The College of American Pathologists (CAP) has published the second edition of the leading reference text for peripheral blood pathology, the. Full text. Full text is available as a scanned copy of the original print version. Get a printable copy (PDF file) of the complete article (K), or click on a page. Color Atlas of Hematology is a real-world look at cell identification—the most important morphologic clues, key differentiating features, look-alikes, and associated disease states. Granulocytic (myeloid) cells. Erythrocytic cells and inclusions. Nucleated red cells.


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Tincture, clarity, balance, and pertinence are generally good, occasionally poor.

Characteristic cells are identified, but a few errors are seen. For example, a spherocyte in plate 24 is called color atlas of hematology anisocyte, and ovalocytes in plate 21 are called spherocytes. Advantages, disadvantages, and problems associated with new, automated methods in hematology are considered in detail.

Internal Medicine | Color Atlas of Hematology

There is a helpful chapter on quality control in the hematology laboratory. The technician will find good cookbook directions. But that really limited what images could be used. The lymphocyte chapter in the first edition, for example, is color atlas of hematology pages in length and now in the second edition there are 70 pages.

The uniqueness is in the design and layout in which each identification is surrounded by vital statistics, illustrations, photomicrographs, and in many cases links to virtual smears that show the cell or object in context.

Here is a quote from the preface to the first edition: We call it a field guide because it is an in-the-trenches, real-world look at cell color atlas of hematology important morphologic clues, the key features of differentiation, the look-alikes and the associated disease states.

Color Atlas of Hematology | American Journal of Clinical Pathology | Oxford Academic

As laboratorians, we rely on microscopes instead of binoculars to identify our quarry. A good guidebook will focus your thinking and sharpen your diagnostic acumen. The world may not need another hematology atlas, but a field guide is another niche altogether.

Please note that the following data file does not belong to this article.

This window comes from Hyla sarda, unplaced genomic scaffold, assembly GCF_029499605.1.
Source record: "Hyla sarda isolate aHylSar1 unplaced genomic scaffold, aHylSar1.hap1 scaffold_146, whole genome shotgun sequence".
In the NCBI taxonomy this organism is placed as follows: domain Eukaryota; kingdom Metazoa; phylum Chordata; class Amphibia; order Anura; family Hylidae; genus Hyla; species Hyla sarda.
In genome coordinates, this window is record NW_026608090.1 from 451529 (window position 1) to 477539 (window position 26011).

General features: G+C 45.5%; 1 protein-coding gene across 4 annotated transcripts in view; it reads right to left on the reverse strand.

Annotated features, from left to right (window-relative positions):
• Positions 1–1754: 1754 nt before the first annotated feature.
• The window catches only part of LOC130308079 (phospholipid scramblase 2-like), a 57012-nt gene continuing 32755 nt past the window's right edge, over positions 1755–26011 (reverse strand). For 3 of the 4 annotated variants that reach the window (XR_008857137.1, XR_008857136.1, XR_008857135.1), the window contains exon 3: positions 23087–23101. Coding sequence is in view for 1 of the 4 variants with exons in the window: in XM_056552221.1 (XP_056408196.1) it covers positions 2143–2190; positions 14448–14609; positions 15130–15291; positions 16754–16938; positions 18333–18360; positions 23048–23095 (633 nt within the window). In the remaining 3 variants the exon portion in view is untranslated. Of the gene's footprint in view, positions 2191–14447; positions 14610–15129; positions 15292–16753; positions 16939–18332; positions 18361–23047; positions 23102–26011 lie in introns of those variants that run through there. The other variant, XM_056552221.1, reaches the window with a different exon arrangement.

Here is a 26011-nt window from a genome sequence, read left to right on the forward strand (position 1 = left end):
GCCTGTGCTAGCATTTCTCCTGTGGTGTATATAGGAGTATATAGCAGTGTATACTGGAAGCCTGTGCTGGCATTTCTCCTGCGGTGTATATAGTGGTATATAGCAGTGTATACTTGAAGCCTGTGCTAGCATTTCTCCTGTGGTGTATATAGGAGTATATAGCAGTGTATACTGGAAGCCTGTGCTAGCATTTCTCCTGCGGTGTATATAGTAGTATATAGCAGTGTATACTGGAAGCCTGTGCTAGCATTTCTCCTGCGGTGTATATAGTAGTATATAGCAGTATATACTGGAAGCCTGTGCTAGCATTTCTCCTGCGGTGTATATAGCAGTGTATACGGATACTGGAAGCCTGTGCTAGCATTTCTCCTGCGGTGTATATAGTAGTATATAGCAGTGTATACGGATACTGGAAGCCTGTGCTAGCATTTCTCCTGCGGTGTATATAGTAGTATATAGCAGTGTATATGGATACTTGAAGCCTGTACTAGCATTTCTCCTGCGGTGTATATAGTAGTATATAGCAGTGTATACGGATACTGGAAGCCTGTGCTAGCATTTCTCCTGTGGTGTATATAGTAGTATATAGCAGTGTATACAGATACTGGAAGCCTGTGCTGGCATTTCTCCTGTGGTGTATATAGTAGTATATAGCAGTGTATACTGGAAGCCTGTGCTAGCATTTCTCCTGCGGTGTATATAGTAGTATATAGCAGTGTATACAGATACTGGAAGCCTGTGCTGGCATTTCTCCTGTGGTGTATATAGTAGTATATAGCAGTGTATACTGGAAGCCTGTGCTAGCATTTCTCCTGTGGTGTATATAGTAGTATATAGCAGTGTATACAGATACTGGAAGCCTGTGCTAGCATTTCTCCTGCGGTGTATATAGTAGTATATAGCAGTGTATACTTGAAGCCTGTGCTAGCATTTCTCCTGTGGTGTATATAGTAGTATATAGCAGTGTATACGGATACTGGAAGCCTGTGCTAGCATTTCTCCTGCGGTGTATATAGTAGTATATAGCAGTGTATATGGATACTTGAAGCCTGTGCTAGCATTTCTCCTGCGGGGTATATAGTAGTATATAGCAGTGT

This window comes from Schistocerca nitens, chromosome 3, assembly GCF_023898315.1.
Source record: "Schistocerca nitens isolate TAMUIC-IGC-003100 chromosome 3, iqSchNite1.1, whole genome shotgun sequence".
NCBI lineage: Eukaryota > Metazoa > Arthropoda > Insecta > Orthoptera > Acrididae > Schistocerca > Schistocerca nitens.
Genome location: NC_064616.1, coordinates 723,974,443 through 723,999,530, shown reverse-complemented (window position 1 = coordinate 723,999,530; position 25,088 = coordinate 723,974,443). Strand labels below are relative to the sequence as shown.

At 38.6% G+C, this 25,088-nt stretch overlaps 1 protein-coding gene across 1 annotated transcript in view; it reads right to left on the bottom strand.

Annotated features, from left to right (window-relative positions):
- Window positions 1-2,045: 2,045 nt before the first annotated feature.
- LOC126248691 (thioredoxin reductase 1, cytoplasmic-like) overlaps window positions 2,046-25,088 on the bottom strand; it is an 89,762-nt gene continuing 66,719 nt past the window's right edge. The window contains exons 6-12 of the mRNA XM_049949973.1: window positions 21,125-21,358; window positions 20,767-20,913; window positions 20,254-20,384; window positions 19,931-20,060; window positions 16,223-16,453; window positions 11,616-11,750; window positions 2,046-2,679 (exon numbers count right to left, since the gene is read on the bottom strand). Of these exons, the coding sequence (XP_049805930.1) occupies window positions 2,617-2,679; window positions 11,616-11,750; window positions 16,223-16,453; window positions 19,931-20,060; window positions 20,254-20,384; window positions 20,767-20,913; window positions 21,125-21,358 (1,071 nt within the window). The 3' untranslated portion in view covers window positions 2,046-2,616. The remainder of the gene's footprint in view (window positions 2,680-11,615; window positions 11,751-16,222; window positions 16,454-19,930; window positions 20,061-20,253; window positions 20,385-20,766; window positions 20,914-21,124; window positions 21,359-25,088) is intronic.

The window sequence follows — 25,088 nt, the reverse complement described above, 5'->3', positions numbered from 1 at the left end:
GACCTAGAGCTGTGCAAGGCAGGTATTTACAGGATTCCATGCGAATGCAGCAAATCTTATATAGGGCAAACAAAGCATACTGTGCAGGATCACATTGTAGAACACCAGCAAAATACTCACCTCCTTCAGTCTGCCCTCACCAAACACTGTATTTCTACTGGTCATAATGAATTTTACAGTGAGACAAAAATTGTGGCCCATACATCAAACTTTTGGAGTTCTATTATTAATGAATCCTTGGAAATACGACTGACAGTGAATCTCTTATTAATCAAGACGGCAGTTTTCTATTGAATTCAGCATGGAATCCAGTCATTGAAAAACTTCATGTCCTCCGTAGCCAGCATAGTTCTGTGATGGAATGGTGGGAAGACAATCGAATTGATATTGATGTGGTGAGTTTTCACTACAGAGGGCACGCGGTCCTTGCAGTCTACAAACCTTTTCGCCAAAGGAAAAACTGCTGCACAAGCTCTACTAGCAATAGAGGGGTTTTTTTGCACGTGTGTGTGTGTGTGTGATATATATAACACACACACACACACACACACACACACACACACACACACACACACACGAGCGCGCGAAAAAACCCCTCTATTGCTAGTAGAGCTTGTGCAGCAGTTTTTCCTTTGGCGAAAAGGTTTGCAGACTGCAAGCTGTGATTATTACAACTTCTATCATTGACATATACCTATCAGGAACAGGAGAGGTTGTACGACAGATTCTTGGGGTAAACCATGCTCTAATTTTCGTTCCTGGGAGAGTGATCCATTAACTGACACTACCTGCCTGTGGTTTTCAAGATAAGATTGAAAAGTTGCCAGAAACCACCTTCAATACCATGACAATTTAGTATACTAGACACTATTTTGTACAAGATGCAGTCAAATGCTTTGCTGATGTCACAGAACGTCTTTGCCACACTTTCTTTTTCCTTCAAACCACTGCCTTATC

Consider it a signpost in the regulatory wilderness. What information can the reader expect to find in this second edition that was not in the first edition? Everything in the second edition is updated and expanded: There color atlas of hematology an introduction to microscopy, a timeline of hematology with videosan overview of flow cytometry, pediatric color atlas of hematology, and automated hematology, including the newest machines used for digital cell morphology.

Color Atlas and Textbook of Hematology | JAMA | JAMA Network

In fact, color atlas of hematology had to divide the book into two volumes. The first to press covers peripheral blood. The second volume will be devoted to bone marrow morphology.

Can you tell us about the whole slide image links the reader will find throughout the book and about the video clips? This was an attempt to more closely mimic the real world where peripheral blood cellular morphology is directly assessed using stained glass slides.


The program has proved to be quite successful and the CAP has now leveraged its excellent whole slide image viewer—DigitalScope—in many proficiency testing programs: The virtual smears have the advantage of allowing cells to be viewed in context—the entire feather edge of color atlas of hematology glass slide is available for examination.

White color atlas of hematology differential counts can now be performed virtually as can red blood cell morphology assessments.

The images can be viewed by scanning the QR code using a tablet or smartphone.